…. as well as another one under cover as part of the station building which includes a one window ticket office….
….. an accessible toilet and a baby change room and other staff facilities.
I couldn’t see any ordinary toilets but there’s a nice clear to read electronic departure board….
…. and a couple of ticket vending machines inside and one outside.
The floor has tactile ridges as I spotted in the new St Margaret’s bus station in Leicester….
… but that’s about it for £30 million which does seem quite a lot for what’s provided.
But it’s all nice and shiny and all ready for the Games.
And if you’re thinking those platforms look a little narrow for huge post event crowds enticed to take the train, ….
…..significant numbers are obviously expected as a multitude of barriers are all set up and ready to hold the queues outside.
Although as this maze of metal is sited adjacent to the ‘bus station’ it could be to organise the queuing for those four bus stops rather than the station. Or both, perhaps.
Either way let’s hope it doesn’t rain.
The third development I took a look at on Monday is the showcase ‘bus rapid transit’ corridor known as Sprint following my visit last December when all I found was a plethora of road cones for much of the route along the A45 and A34.
I was confidently expecting Sprint to be a very high profile part of the transport offering for the Games. After all the Games Transport Plan produced by the West Midlands Combined Authority and Transport for West Midlands in January referred to delivery of “the first stage of infrastructure works for the Sprint corridor ahead of the Birmingham 2022 Commonwealth Games…. providing additional public transport capacity for the Games.”
But, aside from the cones disappearing much of the dual carriageway A45 south east of Birmingham doesn’t sport any bus lanes at all from where bus route X2 (from Solihull) meets up with bus route X1 (from Coventry and Birmingham Airport) at Sheldon and heads into Birmingham.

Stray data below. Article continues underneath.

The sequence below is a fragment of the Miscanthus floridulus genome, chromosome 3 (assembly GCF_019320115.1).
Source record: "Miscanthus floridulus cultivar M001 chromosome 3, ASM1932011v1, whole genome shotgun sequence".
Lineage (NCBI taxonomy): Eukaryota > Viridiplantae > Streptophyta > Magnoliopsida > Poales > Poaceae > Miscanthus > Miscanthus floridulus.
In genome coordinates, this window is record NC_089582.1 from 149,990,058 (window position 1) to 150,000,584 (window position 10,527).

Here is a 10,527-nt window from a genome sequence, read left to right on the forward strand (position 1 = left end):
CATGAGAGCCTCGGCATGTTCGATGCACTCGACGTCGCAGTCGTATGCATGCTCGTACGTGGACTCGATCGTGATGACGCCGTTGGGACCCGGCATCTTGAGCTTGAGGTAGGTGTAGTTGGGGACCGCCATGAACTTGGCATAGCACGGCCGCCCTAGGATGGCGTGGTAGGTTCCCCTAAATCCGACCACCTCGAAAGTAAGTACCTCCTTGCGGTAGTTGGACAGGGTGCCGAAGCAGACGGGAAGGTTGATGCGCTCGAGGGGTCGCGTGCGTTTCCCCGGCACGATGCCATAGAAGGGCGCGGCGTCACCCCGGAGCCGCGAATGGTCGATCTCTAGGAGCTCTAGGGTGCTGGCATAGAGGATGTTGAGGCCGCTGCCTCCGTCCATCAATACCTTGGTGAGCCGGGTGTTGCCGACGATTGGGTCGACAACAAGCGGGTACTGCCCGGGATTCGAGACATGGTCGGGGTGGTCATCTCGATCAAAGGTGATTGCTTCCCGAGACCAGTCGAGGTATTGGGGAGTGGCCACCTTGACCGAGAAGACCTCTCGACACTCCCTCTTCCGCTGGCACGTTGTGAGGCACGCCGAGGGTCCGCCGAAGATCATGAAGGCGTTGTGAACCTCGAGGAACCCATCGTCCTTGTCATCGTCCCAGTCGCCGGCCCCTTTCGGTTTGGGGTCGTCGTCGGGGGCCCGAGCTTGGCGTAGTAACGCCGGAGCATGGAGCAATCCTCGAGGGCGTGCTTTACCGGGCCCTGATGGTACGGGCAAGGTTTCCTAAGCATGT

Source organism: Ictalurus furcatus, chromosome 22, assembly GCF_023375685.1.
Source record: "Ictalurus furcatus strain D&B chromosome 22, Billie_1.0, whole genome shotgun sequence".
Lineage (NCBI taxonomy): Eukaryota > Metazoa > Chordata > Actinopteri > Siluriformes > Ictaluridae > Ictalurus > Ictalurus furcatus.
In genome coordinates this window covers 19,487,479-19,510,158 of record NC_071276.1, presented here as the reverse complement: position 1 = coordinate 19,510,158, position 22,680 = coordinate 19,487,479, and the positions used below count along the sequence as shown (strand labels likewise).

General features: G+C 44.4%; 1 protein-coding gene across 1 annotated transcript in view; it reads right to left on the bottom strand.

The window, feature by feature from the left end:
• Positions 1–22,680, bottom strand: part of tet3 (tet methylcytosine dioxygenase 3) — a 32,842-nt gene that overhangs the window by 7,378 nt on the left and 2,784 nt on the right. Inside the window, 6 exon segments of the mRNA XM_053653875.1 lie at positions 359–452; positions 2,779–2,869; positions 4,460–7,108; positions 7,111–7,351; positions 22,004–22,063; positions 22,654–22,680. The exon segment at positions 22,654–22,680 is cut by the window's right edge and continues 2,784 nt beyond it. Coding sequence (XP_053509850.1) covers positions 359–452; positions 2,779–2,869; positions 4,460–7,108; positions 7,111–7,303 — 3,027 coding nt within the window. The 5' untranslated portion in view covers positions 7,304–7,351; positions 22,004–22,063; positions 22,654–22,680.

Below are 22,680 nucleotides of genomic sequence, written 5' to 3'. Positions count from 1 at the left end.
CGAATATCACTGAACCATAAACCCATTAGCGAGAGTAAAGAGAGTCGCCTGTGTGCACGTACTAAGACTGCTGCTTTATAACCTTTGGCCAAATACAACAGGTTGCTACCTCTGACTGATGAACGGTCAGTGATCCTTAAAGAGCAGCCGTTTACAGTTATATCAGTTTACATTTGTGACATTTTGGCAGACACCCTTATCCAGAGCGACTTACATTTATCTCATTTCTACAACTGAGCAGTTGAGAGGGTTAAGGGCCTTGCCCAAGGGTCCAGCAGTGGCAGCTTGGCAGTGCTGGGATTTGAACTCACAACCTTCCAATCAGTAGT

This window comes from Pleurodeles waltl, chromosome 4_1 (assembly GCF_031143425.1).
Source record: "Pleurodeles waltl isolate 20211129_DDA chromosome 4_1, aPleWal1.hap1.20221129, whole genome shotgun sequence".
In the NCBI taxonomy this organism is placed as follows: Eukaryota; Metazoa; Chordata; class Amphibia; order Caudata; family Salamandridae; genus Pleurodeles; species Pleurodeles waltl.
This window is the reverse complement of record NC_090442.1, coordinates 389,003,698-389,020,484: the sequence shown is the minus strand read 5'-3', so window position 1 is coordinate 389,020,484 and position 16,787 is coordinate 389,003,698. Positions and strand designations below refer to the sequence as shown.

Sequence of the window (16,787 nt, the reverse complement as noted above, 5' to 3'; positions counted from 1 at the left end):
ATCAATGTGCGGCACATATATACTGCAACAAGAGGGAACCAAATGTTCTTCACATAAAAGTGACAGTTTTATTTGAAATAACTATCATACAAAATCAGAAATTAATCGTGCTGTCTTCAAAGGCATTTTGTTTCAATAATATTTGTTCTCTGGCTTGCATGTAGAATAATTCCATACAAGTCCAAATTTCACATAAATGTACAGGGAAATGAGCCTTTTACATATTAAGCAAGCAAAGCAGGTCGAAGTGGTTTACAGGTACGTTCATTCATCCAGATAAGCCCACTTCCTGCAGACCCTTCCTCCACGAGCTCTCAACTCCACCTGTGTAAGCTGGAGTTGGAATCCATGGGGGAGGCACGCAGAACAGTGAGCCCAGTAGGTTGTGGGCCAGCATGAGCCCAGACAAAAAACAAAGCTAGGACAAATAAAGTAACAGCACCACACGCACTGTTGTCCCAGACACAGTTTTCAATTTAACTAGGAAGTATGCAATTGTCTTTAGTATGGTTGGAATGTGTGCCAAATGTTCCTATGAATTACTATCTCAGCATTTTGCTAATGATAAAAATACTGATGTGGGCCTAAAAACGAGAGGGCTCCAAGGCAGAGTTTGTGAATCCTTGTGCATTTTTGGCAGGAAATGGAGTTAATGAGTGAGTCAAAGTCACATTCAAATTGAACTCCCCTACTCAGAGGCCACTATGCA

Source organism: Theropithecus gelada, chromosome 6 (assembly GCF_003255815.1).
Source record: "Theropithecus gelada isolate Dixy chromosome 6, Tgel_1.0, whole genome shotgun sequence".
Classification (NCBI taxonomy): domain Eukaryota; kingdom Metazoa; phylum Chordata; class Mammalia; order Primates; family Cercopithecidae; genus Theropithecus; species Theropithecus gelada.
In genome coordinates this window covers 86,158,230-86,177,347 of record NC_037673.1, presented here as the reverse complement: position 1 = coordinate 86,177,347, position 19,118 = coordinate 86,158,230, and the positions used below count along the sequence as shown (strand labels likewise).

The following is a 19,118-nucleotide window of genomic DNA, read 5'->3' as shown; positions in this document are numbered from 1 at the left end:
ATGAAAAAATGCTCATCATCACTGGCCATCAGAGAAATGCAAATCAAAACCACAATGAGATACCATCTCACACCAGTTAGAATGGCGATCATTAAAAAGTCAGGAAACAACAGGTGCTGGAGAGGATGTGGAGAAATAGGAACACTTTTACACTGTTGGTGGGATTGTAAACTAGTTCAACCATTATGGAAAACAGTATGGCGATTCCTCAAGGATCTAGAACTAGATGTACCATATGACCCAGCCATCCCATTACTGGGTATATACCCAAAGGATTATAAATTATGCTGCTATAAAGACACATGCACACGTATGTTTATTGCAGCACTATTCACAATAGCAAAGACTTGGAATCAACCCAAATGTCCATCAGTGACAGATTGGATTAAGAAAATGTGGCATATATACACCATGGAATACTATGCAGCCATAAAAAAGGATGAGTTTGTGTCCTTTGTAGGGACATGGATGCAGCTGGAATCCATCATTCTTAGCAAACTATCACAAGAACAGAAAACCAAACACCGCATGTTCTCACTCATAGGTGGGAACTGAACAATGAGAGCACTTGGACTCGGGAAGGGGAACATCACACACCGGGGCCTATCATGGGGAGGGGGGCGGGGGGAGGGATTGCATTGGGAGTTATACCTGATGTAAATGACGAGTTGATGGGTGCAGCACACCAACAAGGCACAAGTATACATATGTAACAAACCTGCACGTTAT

Even approaching traffic light junctions with a bus stop lay-by at the head of on street parking, there’s no bus priority.
It’s only when you get to South Yardley the bus lanes kick in and from there run continuously for some distance towards DIgbeth where ironically there’s still lots of roadworks taking place alongside the coach station which clearly aren’t going to be completed for the Games.
North of Birmingham on the A34 to Walsall there are impressive bus lanes for much of the route…
… although the bus I travelled on on route X51 didn’t seem disposed to use them, which wasn’t surprising as the road was free flowing on a Monday-before-Games-lunchtime.
There was much evidence of the investment in new shelters along the corridor but it was disappointing to see many were still devoid of any information.
I had thought Sprint would be more advanced in terms of a joined up cross city route (the X1/2 and the X51) ready for the Games with lots of marketing of the Sprint name, but it would seem that’s waiting delivery of the Transport for West Midlands preference for articulated hydrogen powered “tram like” single deck buses (with their reduced seating capacity) expected next year.
Until then National Express West Midlands continue with their preferred Platinum branding denoting improved seating and capacity busting double decks buses.
I’m not sure where the provision of “additional public transport capacity for the Games” through Sprint is, as claimed in the Games Travel Plan as frequencies seem the same as always to me.
I also didn’t spot any of NatEx West Midlands’ shiny new hydrogen buses delivered some time ago and destined for the Sprint corridor pending those artic buses coming next year.
It does seem unfortunate this investment in ‘state of the art’ buses is not giving any return at the moment, let alone utilising ‘Wind power to Walsall’.
The fourth and final development I checked out on Monday was the newly extended Midland Metro tram route to Edgbaston which I’ll tell you about in Saturday’s blog.
Meantime, if you’re an ardent sports fan or just a compulsive Stagecoach bus spotter, Birmingham is definitely the city for you for the next 12 days.
Blogging timetable: 06:00 TThSSu